Finally a forum that feels a little safer. Now, I'm going to dare to put myself out there and be vulnerable with hopes that my share will give some people hope and understanding if they have watched the series, 13 Reasons Why, and feel triggered. As I know what it's like to have experienced sexual trauma, currently have Major Depression and have experienced suicidal thoughts. For those of you, that will read these symptoms and judge, I hope you understand that I never asked for this laundry list – I’ve learned, though unhealthy, these are coping mechanisms that I’ve developed through the years. Now let me also preface, around 5 years ago, I started the difficult but grateful path of recovery. I currently have a huge support network: with a therapist, an AA sponsor, safe support friends that I'm able to call/text any time of day, and a loving and supportive partner. I wouldn’t say my life is easy but it’s better and more fulfilling. I wanted to write about this series b/c after I watched it, I immediately felt down. A sense of hopelessness. And I felt a need to reach out to others who might be feeling the same way. Okay the series - what I liked about it 1. That it’s real about how sucky High School is. Like many many people, I related so much to this. I remember having ‘so-called’ friends but never feeling like I belonged. I also remember being assaulted at my lockers b/c the football team liked my ass. And at the time I never said anything about it . . . . . These types of things, I think happen way too much during adolescence. I like that the series didn’t sugar coat this time in people’s lives. Everybody is just trying to survive and b/c of that, there is more pressure to hurt others to do so 2. I also liked how it showed the progression – how that NOBODY safe from the grasps of mental illness and depression if they experience continual traumas. Nobody. Hanna in the beginning of the series seemed like a happy and hopeful teenager but over time and after each negative experience and lack of support, she could no longer deal with all of those negative emotions. 3. What is positive is that the series was strong at reinforcing that ‘we’ should do better at supporting each other – how we should pay attention to ALL warning signs no matter how small. This seems to be the major theme of the entire series – encouraging others to help the ones who are considering suicide. Sadly this is all I really liked about the show . . . 4. While it does encourage people to help others battling with suicide, I hated that it did this blatant blame game. Literally many times, it said that other people caused Hanna’s death. If you have been in recovery, you would be should be very familiar with the feelings of ‘shame’ and ‘guilt’ and this is never helpful on either side. We should be in this together – not blaming each other. 5. Also, where I think it sadly went wrong and why I understand people find it triggering, it does absolutely nothing for the actual person who is dealing with depression and suicidal thoughts. In fact the very title tells us that ’13 reasons’ – she gives us 13 her-in-mind ‘valid’ reasons with 13 tapes supporting that. And yes, each reason is heart-breakingly awful but it is NEVER A REASON TO KILL YOURSELF. NEVER. 6. Also worse is that yes, the tapes seem to glorify and ‘validate’ her decision. Oh my god, after I watched it, my heart sank – all I wanted to do was grab everyone hurting out there and tell them that – THIS IS NOT THE WAY TO BE REMEMBERED. LIVING IS THE WAY TO BE REMEMBERED. Fuck those tapes. In my opinion these so called ‘tapes’ help to sell a more appealing story of revenge. And that is just sick. That’s not educating people about suicide. 7. Also, the series itself makes fun of ‘suicide prevention.’ Like when the students continually mock and pull down the ‘suicide prevention’ posters in the hall – like it’s stupid or useless. 8. Mostly, I’m angered that it does not talk about the main underlying issues such as depression and mental illness. I read that the makers of this series were trying to cut the taboo of suicide, well if they did their research – people don’t become suicidal. There is so much that starts before that and needs to be addressed and treated. First is the issue of ‘feelings.’ ‘Feelings’ in America are Taboo – we are supposed to be strong and hold it in all the times, and not cry. I’m sorry to say that life is tough, bad things are always going to happen to us but it’s how we deal with the feelings that arise from these negative situations. Gosh believe me, I wish we didn’t have to feel them sometimes. But in order to stay clear of depression, we have to hold and let our feelings pass through us. Last but not least, I also want to say that many times Major Depression is something that you’re not able to control. And I say this, to help lessen the guilt and shame that you might be feeling. Meaning that you might need the proper medication – this is something that I’ve learned in my personal recovery over that past few years. The right medication can be a life changer and help you function with more ease. Most important, it makes it more manageable for you to do the ‘real’ therapeutic work. When I was suicidal, I felt nothing – the kind of apathy where I no longer cared about my parents, my job, my relationship and eventually my life. It really scared me. And I knew that I needed some major help. Now b/c of this experience I know that I have to be on medication, have a healthy support system, and be in weekly therapy. If this happens, I’m a functional happy human being. I’m saying this. . b/c no matter how bad your situation . . There is treatment out there. There is a way to seek relief. Now I’m not saying that it’s going to be all flowers and puppy dogs (fuck is it ever) but it will rock your world in such a fulfilling way. I have learned that some of my most god-awful tragedies have turned into the most prolific scars. Meaning that it has strengthened me – it has provided me a doorway that not everybody is able to see or understand – empathy. And for that I’m internally grateful. So maybe this post will never be read and that’s okay but I just felt the need to share what I’ve learned with others so that maybe I could at least help someone who is hurting.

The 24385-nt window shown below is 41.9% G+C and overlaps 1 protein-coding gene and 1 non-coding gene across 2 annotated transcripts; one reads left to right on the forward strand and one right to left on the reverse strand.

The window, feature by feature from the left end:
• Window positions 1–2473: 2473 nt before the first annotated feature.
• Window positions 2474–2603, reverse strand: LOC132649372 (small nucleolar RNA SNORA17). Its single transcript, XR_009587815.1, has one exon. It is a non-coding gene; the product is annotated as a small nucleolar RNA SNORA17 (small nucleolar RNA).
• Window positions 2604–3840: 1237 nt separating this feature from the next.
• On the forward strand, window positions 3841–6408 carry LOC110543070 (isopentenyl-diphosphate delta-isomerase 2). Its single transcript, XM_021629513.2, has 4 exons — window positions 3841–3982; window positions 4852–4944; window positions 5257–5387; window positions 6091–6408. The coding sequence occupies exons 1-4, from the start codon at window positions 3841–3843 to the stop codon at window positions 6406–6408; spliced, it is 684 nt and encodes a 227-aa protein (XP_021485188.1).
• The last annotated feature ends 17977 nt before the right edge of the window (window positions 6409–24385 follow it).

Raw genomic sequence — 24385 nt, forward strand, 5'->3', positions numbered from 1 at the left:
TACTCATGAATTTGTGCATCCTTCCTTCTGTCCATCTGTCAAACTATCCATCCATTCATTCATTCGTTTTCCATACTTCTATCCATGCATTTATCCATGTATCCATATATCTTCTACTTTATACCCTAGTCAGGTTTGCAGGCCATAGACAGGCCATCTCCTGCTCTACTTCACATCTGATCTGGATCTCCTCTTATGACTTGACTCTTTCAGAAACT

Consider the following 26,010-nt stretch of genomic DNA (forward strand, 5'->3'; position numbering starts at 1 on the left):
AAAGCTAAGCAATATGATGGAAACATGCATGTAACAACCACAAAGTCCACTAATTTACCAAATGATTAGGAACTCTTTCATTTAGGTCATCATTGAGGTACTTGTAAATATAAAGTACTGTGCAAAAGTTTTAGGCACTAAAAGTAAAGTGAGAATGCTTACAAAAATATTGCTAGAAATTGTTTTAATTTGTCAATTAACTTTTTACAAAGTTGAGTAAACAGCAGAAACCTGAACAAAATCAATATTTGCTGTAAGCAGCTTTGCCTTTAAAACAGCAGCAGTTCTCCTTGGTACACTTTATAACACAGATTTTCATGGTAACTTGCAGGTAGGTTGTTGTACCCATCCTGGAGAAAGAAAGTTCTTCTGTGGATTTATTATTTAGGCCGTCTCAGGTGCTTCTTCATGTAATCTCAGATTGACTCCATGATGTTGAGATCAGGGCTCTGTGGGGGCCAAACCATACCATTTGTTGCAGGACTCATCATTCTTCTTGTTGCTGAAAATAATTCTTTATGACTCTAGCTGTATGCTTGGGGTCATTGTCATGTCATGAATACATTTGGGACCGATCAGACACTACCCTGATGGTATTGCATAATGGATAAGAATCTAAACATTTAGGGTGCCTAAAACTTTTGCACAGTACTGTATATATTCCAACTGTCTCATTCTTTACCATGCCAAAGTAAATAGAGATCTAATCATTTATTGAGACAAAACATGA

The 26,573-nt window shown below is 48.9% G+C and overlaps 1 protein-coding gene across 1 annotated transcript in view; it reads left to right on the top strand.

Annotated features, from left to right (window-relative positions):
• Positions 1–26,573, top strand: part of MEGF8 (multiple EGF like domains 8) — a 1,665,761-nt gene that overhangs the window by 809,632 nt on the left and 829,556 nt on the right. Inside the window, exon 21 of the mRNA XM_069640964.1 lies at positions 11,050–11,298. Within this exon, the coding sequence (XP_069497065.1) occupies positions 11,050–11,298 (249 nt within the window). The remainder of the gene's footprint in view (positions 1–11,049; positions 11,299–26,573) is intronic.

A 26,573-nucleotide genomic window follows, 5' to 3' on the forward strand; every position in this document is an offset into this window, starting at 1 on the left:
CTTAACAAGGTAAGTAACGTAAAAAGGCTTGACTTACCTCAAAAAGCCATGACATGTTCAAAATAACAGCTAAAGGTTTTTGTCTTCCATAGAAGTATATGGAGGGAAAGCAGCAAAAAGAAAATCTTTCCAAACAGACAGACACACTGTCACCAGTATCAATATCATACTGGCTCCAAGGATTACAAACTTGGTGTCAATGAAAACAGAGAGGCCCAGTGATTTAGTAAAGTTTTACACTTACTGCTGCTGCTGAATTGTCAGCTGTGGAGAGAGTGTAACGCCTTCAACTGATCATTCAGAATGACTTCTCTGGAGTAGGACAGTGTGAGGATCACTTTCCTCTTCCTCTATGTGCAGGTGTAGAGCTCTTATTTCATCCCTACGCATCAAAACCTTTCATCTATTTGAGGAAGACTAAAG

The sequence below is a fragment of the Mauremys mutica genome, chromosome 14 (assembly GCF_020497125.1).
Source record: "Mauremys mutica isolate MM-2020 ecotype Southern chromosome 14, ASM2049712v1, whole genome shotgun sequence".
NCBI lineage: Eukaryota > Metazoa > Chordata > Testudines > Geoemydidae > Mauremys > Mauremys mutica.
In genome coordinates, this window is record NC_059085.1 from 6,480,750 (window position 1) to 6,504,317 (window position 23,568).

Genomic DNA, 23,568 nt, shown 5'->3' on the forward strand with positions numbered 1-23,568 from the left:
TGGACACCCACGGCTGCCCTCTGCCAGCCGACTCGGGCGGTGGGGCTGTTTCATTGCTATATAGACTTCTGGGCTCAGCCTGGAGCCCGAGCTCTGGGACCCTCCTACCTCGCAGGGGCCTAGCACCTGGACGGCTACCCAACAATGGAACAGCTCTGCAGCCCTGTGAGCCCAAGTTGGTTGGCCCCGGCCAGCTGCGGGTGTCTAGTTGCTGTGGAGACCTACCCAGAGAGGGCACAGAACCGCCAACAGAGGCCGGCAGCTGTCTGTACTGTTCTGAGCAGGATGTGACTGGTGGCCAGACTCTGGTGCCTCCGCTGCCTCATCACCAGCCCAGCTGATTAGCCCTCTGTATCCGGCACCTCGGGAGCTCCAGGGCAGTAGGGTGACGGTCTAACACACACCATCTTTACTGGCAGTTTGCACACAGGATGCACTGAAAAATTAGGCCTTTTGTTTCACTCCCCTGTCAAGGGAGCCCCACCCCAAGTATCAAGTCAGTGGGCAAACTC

• Dr. Dan Reidenberg

    Thank you for your post about 13RW. Could you please consider revising and updating the suicide warning signs section above, as it is not fully accurate. The only science based consensus warning signs of youth suicide are found at www.youthsuicidewarningsigns.org. You have listed there, for example, giving away possessions. That is commonly talked about but there isn't research data to support it. Another is writing good bye letters that isn't supported by research. Thank you.

  • Alison Mastin

    Thank you for putting this information out there! 13 Reasons Why is a very compelling, yet, unrealistic depiction of suicide. Teens need to know three things if they are going to watch this series or already have watched it: 1. Someone only needs one reason to commit suicide, 2. There are also 13 reasons why not, and 3. Suicide does not get one the revenge they are looking for because it is a permanent solution. There is so much out there on social media about this series, especially this week, and I am glad that some of the accurate information is being made available.